If you can do it on a single line, you should be able to treat two files as sets of individual lines and match them up, right?

-- Keep an iterator i of the line you are currently looking at...
-- If A[i].matches(B[i]) then keep incrementing i
-- If you get a mismatch on line i, increase the index on one of the files (call it B[j]) until A[i].matches(B[j])... everything between B[i-1] and B[j] would be inserted.
-- Etc...


What happens if, in file B on the second line, the user added 1 word. This word added enough length to wrap one word over onto the next line. Now this could potentially cause all subsequent lines to not match.

IDK, just something to think about in your algorithm.
It isn't a new line until a newline character is encountered, regardless of how a particular text viewer/editor decides to display it.

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Quote:
Original post by smitty1276
Quote:
Original post by DeafManNoEars
Quote:
Original post by smitty1276
If you can do it on a single line, you should be able to treat two files as sets of individual lines and match them up, right?

-- Keep an iterator i of the line you are currently looking at...
-- If A[i].matches(B[i]) then keep incrementing i
-- If you get a mismatch on line i, increase the index on one of the files (call it B[j]) until A[i].matches(B[j])... everything between B[i-1] and B[j] would be inserted.
-- Etc...


What happens if, in file B on the second line, the user added 1 word. This word added enough length to wrap one word over onto the next line. Now this could potentially cause all subsequent lines to not match.

IDK, just something to think about in your algorithm.
It isn't a new line until a newline character is encountered, regardless of how a particular text viewer/editor decides to display it.



That's good to know. Thanks.

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Quote:
Original post by soconne
Support you had the following files:

File A (Repository version)
---------------------------
private int a;


File B (Working version)
---------------------------
private int b;
public int a;
private float a;

Using the above method does not work.
Diff tools typically look at lines in a file. It's the nature of software development to INSERT new lines or DELETE old lines from files, so diff tools focus on those and not on differences within lines. In your example above, diff tools will simply show two files with nothing in common. If you change a variable name in a file and then diff the two versions, that LINE will be highlighted.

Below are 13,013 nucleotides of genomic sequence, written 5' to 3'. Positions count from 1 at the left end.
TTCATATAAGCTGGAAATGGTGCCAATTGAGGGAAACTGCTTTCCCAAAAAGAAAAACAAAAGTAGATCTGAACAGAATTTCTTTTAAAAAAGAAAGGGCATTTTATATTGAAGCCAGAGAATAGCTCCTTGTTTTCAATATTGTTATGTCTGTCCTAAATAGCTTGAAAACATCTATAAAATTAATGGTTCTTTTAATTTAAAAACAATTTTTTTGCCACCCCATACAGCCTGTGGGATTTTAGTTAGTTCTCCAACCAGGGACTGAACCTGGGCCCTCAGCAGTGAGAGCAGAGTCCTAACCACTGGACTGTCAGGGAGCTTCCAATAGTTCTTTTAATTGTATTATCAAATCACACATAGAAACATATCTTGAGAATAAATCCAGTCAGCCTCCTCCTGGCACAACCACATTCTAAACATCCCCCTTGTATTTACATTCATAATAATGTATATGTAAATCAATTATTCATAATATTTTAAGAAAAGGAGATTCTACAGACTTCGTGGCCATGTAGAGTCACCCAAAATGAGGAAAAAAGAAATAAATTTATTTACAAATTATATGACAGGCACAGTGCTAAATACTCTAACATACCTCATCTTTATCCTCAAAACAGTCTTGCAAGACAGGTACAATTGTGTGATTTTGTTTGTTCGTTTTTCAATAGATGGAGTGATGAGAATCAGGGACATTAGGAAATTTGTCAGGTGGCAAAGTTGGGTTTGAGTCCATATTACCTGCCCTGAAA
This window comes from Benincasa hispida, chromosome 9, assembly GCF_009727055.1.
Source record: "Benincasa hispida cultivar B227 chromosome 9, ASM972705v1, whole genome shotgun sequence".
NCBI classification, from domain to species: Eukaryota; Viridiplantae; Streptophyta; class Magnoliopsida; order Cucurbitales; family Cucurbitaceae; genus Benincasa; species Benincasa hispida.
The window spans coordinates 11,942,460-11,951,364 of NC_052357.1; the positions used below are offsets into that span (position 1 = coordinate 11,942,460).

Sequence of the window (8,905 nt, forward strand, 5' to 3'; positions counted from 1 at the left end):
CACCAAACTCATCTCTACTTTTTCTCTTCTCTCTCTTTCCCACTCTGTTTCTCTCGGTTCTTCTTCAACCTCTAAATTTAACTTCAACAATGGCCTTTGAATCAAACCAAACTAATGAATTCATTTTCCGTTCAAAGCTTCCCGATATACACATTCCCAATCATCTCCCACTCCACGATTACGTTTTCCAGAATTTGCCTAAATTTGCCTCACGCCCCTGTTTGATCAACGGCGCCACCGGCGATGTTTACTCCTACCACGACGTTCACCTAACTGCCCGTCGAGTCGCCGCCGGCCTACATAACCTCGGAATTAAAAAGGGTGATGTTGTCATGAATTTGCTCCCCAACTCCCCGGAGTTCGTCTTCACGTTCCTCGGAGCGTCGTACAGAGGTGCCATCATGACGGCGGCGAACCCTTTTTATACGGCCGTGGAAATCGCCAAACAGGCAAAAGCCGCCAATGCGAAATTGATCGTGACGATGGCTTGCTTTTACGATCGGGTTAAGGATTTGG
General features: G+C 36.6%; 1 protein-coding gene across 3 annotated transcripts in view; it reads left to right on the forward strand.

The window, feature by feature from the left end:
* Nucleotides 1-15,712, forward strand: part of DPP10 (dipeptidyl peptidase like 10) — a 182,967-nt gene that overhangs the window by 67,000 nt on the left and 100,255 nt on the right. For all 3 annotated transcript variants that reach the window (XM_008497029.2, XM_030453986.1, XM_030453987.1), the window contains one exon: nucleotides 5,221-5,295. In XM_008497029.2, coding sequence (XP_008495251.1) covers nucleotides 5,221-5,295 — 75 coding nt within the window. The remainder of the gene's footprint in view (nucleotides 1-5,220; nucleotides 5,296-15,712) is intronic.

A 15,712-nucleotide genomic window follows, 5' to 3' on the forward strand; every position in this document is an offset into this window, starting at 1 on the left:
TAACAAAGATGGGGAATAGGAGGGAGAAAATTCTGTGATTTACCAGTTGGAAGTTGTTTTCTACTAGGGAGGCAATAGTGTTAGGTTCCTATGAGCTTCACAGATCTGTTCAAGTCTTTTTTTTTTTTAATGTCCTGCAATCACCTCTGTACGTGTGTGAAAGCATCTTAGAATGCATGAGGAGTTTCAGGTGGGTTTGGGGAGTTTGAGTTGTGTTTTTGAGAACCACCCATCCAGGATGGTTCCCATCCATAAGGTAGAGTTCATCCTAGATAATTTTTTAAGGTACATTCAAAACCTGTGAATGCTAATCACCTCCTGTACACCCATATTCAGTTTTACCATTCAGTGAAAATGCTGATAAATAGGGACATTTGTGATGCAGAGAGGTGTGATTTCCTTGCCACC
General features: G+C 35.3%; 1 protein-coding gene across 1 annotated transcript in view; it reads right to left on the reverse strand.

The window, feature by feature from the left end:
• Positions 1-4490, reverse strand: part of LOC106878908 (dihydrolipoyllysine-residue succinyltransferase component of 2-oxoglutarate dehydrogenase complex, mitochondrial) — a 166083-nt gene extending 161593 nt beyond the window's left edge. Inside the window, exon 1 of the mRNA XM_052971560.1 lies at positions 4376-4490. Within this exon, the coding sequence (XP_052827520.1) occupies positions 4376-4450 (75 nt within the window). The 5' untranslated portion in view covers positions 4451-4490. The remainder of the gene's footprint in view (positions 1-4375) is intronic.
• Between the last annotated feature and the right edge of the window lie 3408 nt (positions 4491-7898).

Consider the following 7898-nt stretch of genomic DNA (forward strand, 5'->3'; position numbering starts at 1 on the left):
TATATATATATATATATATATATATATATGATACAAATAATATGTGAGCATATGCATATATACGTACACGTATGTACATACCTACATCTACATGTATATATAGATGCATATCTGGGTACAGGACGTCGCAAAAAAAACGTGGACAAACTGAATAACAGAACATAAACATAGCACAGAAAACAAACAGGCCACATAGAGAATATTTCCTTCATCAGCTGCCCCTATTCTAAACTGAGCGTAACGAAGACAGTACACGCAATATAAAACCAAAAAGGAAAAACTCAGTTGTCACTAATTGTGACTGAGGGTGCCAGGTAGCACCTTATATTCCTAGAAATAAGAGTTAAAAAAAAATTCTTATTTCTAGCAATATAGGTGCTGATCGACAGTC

Some tools will, however, highlight differences or similarities that might exist between lines that differ, but that happens AFTER you run the diff algorithm and identify the lines that are different and identify the lines that match.

EDIT: I should note that binary diff tools do, obviously, exist. I was speaking of diff tools as they are generally used for diffing source code. You can still do a binary type diff on source code if you are looking for specific strings of characters.

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You could try to combine the two approaches...

File A
-----
private int a;
private int b;

File B
-----
private float x;
private float y;
private int a;
private int c;

For each line you are basically doing a binary diff anyway, so keep up with which parts of the line match and which don't. You could use some sort of heuristic to determine whether a non-matched line is actually a "match" with a small change.

For example... B[0] and B[1] would easily be detected as added lines using my idea. B[2] matches A[0]. B[3] and A[1] do not match, but you can see that only one character changed, so maybe that is actually a match? It almost certainly is, in this case, since A[1] was never encountered in B, but it was 95% matched by B[3]. You already know what line you're looking for in B (in this case A[1]), so it presumably wouldn't be too complicated to see if a non-match meets some minimum requirements to be promoted to a partial match.

How you make that determination would require some trial-and-error, I'm sure.